Yes, buying fresh coffee is better and grinding right before using is optimal. I think we mostly agree on that. That said, it IS possible to freeze coffee without completely destroying it. There are a number of variables that you want to account for. Here is a short summary:
- It should sealed very tightly, a mason jar would work well for example. Even better is to freeze the unopened bag (with the valve taped shut), but that defeats your goal I think of consuming slowly.
- If at all possible, put into the freezer once, remove once. NO refreezing. Taking the whole batch in and out of the freezer every time you use it could cause condensation which will damage your beans.
- Freeze the coffee whole. Grind right before use.
- Take the coffee out of the bag, let it come to room temperature before grinding it.
- Once it comes out of the freezer, it's back to being optimally consumed in a couple weeks.
There is a limit to how long you can freeze it. I wouldn't leave it more than a few months? Here's a good, but long read on the subject, including some taste test results. If you're really seriously interested, I'd give that a good read.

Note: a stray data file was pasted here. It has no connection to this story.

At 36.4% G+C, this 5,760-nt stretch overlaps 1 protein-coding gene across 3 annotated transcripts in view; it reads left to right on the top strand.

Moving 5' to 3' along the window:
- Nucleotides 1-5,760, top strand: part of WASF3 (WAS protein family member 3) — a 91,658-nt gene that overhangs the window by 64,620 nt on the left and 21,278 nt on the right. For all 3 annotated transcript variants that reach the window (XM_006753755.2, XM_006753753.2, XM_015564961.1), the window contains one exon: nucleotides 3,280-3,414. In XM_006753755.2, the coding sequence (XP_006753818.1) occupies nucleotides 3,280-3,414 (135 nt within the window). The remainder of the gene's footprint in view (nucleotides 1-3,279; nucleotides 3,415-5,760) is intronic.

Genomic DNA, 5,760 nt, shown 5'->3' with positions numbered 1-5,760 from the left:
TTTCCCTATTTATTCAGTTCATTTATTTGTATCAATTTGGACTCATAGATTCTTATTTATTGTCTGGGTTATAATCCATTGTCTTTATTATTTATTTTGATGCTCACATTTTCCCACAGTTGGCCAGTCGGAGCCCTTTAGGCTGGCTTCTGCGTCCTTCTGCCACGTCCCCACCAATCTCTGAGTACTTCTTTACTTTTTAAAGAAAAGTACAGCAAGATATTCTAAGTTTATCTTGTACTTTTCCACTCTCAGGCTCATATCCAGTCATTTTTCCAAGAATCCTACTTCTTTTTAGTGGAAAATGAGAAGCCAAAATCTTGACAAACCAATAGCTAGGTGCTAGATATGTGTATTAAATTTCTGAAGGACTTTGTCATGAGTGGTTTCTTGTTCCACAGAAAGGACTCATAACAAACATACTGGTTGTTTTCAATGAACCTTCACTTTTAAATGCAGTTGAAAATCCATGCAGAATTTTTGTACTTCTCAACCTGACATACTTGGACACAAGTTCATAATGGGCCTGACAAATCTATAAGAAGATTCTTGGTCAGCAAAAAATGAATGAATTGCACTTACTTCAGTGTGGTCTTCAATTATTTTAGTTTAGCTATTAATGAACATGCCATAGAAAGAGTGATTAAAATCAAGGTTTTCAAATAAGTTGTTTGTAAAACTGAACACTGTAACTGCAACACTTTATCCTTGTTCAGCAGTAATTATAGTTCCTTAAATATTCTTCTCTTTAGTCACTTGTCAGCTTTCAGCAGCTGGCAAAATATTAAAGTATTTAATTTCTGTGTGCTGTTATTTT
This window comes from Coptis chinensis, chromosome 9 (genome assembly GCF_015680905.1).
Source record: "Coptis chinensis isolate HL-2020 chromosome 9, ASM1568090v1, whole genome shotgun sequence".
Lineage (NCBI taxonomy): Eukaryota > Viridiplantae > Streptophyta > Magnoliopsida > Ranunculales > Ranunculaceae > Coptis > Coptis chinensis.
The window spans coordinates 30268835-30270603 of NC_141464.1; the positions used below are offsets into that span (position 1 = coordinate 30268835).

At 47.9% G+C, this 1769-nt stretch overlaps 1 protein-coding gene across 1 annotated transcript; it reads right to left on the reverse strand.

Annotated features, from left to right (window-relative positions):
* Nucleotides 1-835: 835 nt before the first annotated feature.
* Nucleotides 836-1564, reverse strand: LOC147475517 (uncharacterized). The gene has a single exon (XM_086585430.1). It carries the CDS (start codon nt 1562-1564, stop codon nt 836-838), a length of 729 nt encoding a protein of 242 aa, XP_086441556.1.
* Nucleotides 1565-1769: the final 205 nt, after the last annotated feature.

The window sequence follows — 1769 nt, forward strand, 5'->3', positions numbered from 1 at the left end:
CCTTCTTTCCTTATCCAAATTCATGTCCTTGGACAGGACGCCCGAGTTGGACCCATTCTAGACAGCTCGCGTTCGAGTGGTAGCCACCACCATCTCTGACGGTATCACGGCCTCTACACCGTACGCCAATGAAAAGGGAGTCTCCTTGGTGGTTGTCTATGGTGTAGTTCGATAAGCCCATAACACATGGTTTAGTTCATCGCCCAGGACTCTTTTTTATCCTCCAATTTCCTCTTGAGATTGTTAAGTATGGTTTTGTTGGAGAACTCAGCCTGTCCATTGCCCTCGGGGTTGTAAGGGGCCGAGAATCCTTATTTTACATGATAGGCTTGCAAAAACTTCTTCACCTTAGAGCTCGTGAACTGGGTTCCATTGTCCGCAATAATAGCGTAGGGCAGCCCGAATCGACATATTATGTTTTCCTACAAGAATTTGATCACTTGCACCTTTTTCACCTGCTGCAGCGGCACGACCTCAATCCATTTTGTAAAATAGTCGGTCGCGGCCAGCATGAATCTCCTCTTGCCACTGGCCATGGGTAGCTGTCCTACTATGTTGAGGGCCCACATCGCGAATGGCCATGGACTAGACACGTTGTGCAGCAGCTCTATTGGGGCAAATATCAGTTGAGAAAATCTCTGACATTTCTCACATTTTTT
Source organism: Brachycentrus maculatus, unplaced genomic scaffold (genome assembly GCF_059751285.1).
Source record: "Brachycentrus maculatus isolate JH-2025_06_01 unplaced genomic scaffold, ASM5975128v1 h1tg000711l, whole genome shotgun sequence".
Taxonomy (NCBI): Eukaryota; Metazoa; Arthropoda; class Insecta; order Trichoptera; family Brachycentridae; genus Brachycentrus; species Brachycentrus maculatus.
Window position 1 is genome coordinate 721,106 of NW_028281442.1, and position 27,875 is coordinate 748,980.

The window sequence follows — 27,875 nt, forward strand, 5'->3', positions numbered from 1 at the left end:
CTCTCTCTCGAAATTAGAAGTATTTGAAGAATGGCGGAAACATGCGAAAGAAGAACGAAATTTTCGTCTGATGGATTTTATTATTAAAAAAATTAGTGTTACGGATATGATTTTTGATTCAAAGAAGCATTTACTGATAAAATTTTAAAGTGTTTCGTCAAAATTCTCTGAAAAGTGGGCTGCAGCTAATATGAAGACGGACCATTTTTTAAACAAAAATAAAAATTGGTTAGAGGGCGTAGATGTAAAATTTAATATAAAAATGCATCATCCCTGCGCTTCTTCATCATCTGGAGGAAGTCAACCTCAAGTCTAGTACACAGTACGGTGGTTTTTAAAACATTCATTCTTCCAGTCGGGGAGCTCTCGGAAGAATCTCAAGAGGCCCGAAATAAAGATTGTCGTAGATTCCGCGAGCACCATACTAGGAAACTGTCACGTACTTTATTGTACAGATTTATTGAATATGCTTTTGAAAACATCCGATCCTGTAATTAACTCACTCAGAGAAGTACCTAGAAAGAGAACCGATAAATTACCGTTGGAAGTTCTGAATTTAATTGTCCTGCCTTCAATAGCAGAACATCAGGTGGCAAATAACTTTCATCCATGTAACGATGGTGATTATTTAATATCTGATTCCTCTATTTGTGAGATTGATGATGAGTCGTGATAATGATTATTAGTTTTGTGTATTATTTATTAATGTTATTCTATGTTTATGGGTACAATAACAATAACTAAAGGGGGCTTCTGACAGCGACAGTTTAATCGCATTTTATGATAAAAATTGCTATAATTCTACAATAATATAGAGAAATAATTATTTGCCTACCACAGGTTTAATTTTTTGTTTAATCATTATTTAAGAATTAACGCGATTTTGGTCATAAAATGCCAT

If you're not a big coffee drinker, and your guests aren't picky either, you might not care about all those variables. I'd do some testing to see what works for you (don't test with the expensive stuff of course...). If you and your guests can't taste the difference, the extra precautions are kind of for naught. I have certain family members who claim to prefer the crappy, flavourless stuff for example. :-P sigh
Last note. Never store coffee in the fridge. Why not? Quoted from here:
"The Starbucks web site says: "Think of coffee as fresh produce. The enemies of coffee are oxygen, light, heat, and moisture. To keep coffee fresh, store it in an opaque, airtight container at room temperature. Storing coffee in the refrigerator or freezer for daily use can damage the coffee as warm, moist air condenses to the beans whenever the container is opened."